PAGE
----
US President Barack Obama spoke out about the recent pair of mass shootings in Kansas and Michigan during a trip to Jacksonville, Florida, on Friday.
“These acts may not dominate the news today,” he said. “But these are two more communities in America that are torn apart by grief. And I felt it was important for me to say something today because, somehow, as I’ve said before, this becomes routine.”
On Thursday, 38-year-old Cedric Young allegedly killed three people at the lawn-mower factory where he worked in Hesston, Kansas. Police said he injured 14 others throughout Harvey County in other shootings before he was killed in a shootout with police.
That mass shooting came five days after Jason Dalton, a 45-year-old Uber driver, killed six people at random during a shooting spree that took place near Kalamazoo, Michigan.
“We cannot become numb to this,” Obama said. “Anybody who says they want to keep the American people safe has to care about this. Because it’s happening in far too many towns and affecting far too many Americans.”
“And right now, this Congress may not have an appetite to do something about it but we need one that does,” he added. “As long as I am in this office I am going to keep bringing this up. Even if it is not getting the same attention that it should.”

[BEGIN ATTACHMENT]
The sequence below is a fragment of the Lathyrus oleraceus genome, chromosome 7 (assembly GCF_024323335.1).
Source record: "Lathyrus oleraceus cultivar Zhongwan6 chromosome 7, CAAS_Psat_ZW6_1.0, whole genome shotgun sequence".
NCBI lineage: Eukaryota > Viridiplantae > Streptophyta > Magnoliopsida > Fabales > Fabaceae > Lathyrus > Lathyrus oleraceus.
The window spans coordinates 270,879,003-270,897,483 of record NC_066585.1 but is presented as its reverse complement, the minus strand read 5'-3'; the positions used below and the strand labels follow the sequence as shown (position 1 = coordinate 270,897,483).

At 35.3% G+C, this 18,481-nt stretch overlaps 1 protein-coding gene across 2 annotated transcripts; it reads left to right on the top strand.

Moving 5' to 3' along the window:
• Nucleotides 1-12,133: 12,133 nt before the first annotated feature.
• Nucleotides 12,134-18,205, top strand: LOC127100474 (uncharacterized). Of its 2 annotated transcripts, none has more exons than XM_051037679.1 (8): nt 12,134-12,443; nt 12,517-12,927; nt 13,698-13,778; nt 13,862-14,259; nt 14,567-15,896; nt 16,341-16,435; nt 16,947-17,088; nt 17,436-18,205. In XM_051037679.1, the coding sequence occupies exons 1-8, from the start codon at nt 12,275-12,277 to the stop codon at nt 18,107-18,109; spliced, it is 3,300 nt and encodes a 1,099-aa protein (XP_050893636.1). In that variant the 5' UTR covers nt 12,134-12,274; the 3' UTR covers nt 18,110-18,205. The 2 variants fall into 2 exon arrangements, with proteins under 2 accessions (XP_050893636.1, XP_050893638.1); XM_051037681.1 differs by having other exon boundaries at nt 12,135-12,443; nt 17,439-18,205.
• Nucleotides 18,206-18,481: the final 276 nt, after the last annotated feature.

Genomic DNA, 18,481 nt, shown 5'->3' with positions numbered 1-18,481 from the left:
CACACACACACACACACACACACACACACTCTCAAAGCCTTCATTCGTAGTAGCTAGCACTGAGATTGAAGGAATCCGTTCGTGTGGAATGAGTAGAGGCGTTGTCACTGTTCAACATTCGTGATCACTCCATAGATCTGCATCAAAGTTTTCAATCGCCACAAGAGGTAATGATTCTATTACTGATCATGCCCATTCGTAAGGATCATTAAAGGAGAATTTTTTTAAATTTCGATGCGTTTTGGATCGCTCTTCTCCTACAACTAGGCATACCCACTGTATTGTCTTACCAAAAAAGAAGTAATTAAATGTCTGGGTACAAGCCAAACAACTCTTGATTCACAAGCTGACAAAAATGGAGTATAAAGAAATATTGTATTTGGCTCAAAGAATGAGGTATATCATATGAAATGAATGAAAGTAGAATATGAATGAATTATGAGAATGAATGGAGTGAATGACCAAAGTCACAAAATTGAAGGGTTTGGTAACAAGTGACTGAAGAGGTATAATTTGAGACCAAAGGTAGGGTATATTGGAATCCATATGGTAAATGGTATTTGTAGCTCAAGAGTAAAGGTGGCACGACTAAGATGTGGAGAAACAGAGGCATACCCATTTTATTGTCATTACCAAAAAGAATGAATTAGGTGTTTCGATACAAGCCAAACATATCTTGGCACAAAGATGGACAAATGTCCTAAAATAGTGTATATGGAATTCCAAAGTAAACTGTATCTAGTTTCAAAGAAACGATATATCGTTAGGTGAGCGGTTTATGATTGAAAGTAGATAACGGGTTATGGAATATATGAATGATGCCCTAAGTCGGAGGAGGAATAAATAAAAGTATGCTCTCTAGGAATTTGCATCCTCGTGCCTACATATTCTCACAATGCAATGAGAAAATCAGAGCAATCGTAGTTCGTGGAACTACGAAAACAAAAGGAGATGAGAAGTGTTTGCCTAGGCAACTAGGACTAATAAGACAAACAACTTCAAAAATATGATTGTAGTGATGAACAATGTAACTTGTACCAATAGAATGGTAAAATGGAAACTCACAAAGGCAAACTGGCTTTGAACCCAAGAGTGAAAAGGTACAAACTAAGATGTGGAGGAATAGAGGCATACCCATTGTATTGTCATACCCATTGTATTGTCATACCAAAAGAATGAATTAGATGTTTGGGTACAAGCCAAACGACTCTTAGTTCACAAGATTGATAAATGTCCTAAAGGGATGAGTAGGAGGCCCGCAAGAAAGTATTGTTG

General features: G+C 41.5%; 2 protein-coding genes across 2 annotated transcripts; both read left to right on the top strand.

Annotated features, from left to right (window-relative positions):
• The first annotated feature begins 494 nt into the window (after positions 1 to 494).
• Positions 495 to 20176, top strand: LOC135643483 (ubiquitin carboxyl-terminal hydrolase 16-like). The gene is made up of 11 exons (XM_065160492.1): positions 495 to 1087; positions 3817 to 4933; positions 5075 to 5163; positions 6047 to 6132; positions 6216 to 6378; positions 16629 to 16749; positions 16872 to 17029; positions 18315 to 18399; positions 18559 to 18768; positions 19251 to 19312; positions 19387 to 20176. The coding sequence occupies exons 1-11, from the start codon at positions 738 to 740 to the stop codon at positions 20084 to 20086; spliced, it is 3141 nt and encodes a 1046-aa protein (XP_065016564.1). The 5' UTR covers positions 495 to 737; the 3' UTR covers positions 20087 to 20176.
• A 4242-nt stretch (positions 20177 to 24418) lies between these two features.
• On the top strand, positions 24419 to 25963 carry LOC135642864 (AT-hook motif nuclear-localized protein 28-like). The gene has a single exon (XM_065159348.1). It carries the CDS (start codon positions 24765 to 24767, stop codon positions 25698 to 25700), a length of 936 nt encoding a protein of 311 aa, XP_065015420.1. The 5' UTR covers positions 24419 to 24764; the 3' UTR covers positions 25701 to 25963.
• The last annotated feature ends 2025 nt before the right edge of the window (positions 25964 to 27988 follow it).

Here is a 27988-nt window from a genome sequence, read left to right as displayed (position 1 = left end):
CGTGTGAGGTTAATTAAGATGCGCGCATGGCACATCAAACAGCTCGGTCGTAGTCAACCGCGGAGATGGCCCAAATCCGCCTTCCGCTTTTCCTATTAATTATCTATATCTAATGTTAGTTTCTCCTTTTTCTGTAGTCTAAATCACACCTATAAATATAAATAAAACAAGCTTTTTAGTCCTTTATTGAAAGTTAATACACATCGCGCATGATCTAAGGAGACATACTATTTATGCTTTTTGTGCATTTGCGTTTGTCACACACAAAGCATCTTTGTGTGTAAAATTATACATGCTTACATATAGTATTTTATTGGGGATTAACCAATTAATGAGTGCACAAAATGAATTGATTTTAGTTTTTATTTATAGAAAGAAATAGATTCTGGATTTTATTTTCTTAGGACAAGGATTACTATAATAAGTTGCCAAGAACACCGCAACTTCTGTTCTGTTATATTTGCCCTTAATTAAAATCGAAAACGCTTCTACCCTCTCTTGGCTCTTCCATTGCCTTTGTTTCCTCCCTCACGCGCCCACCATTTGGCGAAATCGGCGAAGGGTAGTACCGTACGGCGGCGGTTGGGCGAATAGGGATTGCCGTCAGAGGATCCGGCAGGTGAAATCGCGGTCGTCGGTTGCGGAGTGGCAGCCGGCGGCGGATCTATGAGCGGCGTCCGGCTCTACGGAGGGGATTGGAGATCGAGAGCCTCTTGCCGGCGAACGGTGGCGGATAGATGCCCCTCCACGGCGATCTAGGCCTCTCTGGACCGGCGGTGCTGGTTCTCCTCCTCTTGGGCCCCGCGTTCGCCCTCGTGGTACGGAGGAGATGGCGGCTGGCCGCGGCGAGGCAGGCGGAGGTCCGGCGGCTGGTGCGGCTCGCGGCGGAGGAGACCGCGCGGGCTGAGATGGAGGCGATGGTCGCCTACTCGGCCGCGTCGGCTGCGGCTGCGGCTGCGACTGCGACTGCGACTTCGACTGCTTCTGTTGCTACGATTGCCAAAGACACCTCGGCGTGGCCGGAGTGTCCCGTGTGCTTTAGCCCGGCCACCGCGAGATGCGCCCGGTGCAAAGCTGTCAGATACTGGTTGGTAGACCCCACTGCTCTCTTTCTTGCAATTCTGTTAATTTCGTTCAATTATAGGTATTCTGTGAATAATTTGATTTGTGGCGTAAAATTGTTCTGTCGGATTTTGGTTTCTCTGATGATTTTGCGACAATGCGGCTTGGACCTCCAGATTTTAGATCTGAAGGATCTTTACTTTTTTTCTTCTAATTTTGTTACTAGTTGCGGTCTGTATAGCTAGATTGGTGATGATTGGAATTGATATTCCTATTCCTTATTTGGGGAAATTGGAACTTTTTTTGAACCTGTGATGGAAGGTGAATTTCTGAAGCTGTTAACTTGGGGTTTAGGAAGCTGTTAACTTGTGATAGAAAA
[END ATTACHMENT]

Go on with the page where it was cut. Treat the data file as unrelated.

Obama lamented how routine he said mass shootings have become in the country. There have been 34 mass shootings so far in 2016, according to the Gun Violence Archive. The non-profit monitors mass shootings, which it considers any incident where more than four people are shot. (Definitions of mass shootings vary. The FBI considers a mass shooting to be an incident in which three or more people were killed.)
“I wish I didn’t have to keep on talking about it,” Obama said. “Lord knows, I wish I didn’t have to make these phone calls and comfort families.”
“So, I hope all of you pay attention to this,” he continued. “I hope the media pays attention to this. Once a week, we have these shootings, and it doesn’t dominate the news, and that’s got to change.”
Earlier this year, Obama announced new executive actions on guns. But the effectiveness of those actions remains murky, at best.
Watch Obama’s remarks at roughly the 23:00 minute mark below:
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